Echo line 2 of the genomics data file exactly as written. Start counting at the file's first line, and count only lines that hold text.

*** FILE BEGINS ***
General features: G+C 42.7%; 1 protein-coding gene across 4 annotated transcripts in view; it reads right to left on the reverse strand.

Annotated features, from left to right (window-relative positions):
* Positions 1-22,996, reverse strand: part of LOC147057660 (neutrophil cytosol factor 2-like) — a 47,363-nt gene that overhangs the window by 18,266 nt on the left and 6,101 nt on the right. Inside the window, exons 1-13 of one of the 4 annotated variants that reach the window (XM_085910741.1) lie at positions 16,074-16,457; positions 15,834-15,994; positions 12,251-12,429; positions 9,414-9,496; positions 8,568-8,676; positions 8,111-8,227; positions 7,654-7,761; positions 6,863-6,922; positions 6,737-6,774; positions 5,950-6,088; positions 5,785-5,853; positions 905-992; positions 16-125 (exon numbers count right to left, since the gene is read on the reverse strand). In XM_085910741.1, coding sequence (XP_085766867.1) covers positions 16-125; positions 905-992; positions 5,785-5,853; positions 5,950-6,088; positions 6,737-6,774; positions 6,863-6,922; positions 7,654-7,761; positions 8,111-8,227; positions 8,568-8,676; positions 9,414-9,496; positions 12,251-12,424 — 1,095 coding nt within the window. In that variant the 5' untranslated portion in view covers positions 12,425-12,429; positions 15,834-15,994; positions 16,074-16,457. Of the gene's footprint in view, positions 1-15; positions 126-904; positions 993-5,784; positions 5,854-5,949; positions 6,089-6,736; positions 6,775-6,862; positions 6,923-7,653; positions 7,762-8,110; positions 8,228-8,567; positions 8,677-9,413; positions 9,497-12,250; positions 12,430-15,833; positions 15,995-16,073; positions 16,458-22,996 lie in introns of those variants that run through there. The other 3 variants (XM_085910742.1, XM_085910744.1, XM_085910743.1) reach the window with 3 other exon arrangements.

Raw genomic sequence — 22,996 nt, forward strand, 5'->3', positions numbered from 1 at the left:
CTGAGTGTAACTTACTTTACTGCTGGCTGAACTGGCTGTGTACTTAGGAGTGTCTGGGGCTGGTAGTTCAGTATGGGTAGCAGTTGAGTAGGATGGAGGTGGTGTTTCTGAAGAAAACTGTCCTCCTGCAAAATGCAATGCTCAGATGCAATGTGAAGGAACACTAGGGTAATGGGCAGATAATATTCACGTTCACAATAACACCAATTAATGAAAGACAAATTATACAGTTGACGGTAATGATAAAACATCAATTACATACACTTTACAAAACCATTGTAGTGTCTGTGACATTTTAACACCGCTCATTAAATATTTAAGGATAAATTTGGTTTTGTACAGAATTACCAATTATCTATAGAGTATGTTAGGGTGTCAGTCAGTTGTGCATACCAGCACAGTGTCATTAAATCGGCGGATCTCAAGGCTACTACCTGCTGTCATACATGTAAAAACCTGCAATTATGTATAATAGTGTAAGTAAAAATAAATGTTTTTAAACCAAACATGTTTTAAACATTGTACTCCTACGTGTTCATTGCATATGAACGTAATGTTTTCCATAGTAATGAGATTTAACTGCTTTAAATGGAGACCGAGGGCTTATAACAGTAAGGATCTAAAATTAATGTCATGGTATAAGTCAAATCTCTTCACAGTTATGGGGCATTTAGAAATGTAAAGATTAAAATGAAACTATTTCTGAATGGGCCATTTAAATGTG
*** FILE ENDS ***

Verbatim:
Annotated features, from left to right (window-relative positions):